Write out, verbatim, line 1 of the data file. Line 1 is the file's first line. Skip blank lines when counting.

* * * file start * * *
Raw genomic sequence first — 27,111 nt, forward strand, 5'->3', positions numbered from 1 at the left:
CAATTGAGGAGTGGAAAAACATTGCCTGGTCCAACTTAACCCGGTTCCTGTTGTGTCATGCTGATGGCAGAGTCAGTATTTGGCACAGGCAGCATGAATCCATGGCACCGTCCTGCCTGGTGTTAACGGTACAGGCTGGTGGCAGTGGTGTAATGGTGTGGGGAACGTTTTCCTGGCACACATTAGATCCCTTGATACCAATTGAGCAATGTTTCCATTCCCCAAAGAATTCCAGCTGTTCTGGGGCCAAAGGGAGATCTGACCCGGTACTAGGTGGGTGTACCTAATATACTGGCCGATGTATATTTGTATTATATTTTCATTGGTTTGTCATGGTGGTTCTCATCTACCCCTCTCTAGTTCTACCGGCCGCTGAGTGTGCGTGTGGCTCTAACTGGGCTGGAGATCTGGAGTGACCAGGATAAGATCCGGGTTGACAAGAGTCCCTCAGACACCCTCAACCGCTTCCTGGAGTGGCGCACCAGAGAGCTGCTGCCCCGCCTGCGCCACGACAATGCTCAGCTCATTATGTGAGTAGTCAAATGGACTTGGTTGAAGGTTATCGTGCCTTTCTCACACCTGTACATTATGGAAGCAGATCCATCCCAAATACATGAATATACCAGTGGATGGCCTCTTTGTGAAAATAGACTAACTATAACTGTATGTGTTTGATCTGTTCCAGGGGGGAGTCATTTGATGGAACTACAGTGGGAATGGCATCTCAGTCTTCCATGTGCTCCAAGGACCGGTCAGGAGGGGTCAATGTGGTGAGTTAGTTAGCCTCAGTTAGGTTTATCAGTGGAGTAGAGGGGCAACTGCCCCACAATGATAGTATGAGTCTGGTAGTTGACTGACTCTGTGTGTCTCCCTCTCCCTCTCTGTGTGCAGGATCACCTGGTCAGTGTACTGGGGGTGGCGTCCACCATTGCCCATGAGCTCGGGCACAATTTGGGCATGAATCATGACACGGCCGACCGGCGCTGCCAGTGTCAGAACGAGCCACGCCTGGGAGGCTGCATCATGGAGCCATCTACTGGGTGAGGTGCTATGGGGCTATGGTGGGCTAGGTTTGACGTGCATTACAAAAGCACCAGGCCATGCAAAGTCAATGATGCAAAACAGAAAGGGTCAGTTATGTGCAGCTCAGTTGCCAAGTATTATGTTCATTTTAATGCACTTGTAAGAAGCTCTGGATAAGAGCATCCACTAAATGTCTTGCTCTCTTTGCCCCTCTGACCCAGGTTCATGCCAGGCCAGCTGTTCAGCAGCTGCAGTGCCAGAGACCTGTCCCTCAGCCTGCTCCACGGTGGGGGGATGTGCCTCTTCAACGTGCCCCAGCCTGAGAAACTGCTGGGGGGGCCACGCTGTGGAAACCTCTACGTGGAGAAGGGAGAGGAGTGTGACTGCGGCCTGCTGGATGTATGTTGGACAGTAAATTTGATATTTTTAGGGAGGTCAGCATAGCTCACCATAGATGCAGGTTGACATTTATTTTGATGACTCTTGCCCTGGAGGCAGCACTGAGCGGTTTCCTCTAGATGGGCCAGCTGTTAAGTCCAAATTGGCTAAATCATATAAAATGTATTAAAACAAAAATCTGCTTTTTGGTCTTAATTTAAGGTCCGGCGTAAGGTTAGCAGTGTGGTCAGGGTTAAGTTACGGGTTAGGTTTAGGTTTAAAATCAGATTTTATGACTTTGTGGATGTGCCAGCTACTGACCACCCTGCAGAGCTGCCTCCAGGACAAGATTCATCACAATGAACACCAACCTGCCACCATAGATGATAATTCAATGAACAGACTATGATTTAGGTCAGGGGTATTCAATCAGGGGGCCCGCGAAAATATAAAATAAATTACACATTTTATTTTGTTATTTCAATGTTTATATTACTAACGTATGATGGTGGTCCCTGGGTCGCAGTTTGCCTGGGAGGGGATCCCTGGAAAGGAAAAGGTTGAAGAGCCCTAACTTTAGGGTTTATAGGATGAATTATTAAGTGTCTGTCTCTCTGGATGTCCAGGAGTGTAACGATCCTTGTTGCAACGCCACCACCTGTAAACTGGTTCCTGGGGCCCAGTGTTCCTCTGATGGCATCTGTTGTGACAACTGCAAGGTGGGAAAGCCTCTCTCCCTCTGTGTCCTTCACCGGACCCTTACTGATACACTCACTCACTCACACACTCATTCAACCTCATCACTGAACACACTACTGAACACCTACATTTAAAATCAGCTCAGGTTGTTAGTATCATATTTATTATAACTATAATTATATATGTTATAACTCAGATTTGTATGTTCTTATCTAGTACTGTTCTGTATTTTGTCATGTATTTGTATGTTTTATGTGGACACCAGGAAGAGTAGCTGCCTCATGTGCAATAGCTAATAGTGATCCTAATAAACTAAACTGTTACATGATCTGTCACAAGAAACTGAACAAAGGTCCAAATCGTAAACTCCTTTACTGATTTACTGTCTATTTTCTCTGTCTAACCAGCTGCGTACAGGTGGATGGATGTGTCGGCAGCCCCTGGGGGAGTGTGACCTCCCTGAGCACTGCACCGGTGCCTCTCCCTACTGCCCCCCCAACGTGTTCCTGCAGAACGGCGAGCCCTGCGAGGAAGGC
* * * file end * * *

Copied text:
Raw genomic sequence first — 27,111 nt, forward strand, 5'->3', positions numbered from 1 at the left: